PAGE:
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3DTV Without Glasses

  • By Barry Knightly
  • Published 03/2/2012

Now that we have been blessed with glasses-free or auto-stereoscopic handheld games consoles, surely 3DTVs without 3D glasses are only around the corner?

Some people don’t really see the idea taking off in the mass market. They think it won’t be an affordable product, but these opinions can be considered a little futile as these TVs are already in existence on the other side of the globe in Japan.

So how do 3DTVs without glasses actually work? Well, instead of using glasses to differ the image seen in each eye, the auto-stereoscopic TV has, hidden behind its glass panel, a lenticular lens that does the job for it.

But there a couple of catches, the first being that the lens really cuts the resolution down a noticeable amount. Perhaps a bigger issue is what people call the 3D sweet spots. These are the limited perspectives that 3DTVs (without glasses) can be viewed effectively. If you are not in a sweet spot it really limits the 3D effects that the TV can offer a viewer.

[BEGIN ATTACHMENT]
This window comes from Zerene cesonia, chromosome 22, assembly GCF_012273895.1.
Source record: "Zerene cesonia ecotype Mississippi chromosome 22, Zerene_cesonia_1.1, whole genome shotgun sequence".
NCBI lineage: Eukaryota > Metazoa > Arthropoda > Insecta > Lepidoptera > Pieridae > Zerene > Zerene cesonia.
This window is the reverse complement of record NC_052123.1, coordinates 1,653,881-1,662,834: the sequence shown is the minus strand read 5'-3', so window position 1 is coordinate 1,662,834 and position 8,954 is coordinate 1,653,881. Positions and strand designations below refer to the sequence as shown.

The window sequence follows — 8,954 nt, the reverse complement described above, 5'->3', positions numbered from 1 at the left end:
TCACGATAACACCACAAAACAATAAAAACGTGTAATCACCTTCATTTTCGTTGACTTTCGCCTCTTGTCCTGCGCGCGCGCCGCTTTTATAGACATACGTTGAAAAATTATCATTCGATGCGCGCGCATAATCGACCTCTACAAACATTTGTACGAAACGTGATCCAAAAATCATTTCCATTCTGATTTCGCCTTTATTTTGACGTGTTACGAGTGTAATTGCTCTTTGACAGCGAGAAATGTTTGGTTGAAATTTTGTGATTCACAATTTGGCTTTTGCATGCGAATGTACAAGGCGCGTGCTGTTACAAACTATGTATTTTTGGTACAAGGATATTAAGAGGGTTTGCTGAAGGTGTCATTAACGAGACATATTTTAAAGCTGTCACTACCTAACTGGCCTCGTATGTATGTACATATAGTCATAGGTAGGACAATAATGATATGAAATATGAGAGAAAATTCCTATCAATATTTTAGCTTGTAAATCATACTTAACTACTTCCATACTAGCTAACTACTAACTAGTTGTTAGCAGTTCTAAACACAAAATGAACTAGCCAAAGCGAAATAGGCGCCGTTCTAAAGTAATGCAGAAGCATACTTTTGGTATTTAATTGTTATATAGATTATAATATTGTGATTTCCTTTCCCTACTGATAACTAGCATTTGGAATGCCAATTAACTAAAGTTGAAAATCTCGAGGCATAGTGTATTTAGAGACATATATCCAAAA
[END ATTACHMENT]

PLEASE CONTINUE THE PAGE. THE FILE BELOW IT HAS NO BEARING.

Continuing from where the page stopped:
Undoubtedly, the challenge for TV engineers in the future is to solve these problems. Increasing or even eradicating sweet spots would mean real advancements for glasses-free 3DTV.

The challenge for 3DTV engineers is to increase the number of views, and eliminate the gaps between each; the current form is nine views, with around 15 needed to make such TVs comfortable enough to watch.

However when these snags are resolved, we can be sure that it will lead to a truly remarkable experience for viewers. Effectively it will be like looking through a window and gauging a real feeling for the depth-of-field. This kind of experience without glasses will be ground-breaking when it can be realised in a manner that doesn’t effect the resolution or the number of sweet spots available to TV watchers.

About the Author: Barry Knightly is a fan of 3DTV.

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